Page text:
Innovative partnerships, where businesses can work with and leverage the assets of governments, NGOs, and civil society, can help develop creative, sustainable, and scalable solutions that can create significant impact.
Forward-thinking companies are adapting the way they operate to remain competitive in a fast-moving, tech-driven modern business environment. It follows that the smartest ones are also rethinking how they prioritize learning and development in this age of continuous reskilling. Far from being a “nice to have” perk, giving employees learning opportunities is a key differentiator that attracts high-value talent and enables their best work, which is something every company executive can get behind.
Our meeting on March 7, the first in a series led as a joint effort between the U.S. Chamber of Commerce Foundation and Lumina Foundation, kicked off an eight month sprint of work to improve the talent marketplace. All of the organizations involved are experts on today’s emerging technologies, such as semantic web standards (e.g., linked data), distributed ledger technologies (e.g., blockchain), artificial intelligence, and machine learning. We know that these technologies have the power, if leveraged properly, to transform the talent marketplace and drive future innovation.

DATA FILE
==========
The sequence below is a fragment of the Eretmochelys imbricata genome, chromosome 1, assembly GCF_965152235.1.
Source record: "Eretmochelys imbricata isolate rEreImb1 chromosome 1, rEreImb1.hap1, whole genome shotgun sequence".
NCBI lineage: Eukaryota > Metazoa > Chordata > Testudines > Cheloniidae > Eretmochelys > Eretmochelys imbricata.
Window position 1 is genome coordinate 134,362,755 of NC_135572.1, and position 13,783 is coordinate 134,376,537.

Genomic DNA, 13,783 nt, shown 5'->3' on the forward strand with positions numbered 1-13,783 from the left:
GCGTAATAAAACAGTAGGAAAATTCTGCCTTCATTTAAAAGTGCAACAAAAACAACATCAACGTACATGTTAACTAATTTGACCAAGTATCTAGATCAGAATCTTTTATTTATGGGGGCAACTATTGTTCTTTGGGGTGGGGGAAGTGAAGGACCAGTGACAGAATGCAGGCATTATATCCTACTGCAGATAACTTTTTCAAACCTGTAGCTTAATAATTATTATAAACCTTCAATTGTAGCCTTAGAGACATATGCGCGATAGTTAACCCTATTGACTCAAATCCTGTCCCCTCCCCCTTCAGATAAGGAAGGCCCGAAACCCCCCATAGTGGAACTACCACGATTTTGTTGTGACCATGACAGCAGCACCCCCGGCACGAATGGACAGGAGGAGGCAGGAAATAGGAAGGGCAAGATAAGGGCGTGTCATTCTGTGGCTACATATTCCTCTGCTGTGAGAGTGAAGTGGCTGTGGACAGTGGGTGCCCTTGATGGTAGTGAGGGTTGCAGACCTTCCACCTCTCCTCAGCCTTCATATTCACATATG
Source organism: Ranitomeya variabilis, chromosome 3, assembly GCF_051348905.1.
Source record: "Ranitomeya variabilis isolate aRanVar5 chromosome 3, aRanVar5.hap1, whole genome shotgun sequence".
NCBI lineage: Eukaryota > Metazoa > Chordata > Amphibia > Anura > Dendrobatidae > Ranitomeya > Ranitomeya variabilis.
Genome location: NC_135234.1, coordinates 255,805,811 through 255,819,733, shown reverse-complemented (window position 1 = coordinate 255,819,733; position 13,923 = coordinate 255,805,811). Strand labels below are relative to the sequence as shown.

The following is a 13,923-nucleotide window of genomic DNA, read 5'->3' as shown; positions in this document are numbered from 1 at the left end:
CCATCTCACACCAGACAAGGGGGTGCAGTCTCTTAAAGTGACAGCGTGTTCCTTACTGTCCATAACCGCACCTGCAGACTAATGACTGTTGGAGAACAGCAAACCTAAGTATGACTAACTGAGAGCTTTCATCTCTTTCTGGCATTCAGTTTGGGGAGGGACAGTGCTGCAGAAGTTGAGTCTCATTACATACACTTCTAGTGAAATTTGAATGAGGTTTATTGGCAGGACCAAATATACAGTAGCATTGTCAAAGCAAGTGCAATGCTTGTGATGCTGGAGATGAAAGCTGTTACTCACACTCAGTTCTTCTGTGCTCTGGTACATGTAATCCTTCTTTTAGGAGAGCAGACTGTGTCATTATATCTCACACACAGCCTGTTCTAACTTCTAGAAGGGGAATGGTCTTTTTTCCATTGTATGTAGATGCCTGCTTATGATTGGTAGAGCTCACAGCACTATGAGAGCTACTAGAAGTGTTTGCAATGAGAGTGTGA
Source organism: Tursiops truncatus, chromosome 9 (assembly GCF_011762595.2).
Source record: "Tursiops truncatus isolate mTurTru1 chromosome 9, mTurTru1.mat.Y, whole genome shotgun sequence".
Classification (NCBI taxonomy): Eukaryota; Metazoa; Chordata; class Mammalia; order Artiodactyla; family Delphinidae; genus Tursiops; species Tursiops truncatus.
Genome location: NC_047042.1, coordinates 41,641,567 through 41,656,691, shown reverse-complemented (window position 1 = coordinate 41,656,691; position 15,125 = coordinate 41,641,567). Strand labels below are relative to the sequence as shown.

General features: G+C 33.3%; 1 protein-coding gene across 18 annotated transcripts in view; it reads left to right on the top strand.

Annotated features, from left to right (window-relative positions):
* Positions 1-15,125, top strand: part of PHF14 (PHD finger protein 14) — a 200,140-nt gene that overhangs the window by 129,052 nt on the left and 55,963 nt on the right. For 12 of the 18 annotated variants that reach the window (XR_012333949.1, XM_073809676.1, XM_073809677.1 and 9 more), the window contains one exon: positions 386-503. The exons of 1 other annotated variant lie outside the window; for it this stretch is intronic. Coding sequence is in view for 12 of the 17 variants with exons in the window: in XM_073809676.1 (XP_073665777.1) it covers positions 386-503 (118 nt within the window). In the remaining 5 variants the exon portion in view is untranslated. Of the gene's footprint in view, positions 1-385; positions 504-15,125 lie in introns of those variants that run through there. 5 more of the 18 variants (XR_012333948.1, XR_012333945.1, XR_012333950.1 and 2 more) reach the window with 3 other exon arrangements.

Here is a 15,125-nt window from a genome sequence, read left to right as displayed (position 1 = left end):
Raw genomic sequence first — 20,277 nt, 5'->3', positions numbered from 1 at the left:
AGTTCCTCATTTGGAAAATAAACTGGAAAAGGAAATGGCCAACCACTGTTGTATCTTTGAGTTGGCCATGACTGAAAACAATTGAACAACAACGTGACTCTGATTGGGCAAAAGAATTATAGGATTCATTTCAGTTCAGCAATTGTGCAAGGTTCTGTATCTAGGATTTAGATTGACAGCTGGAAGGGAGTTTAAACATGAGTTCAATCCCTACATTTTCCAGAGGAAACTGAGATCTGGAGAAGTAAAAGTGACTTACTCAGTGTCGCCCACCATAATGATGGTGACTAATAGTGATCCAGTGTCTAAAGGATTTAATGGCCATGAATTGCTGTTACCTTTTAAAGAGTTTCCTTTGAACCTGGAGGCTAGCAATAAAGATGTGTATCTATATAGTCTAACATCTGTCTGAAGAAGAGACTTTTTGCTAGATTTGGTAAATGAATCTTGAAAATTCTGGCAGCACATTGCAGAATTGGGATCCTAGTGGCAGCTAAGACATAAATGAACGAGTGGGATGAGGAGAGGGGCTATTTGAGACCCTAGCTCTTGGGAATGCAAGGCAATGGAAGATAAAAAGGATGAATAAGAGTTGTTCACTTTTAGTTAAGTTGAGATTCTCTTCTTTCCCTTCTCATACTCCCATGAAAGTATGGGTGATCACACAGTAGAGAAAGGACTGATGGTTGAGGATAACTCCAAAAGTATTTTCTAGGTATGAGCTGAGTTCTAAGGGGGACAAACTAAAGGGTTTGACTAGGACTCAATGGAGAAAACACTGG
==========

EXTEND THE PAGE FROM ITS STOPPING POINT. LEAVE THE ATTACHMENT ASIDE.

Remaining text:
A new survey released this month by the U.S. Chamber of Commerce Foundation and Morning Consult sheds new light on parent's attitudes to childcare and the role for employers in that conversation. According to the survey, 4 in 5 working parents say it’s important that the business community lead the way in providing access to quality and affordable childcare.
Mobile and digital technology plays a critical role in empowering disadvantaged groups and improving socioeconomic and health outcomes for people in developing countries. Yet, women have fallen behind their male counterparts in technological adoption.
From major global retailers to rural cooperatives, businesses are investing in women in their supply chains. Opportunities abound for companies to drive business value and make a positive impact in the lives of women and their communities.
The women’s leadership gap hinders more than just women, as organizations and society cannot maximize their potential without diverse perspectives in leadership and without fully leveraging the range of talent and qualifications that women bring to the workforce. As a women’s leadership developm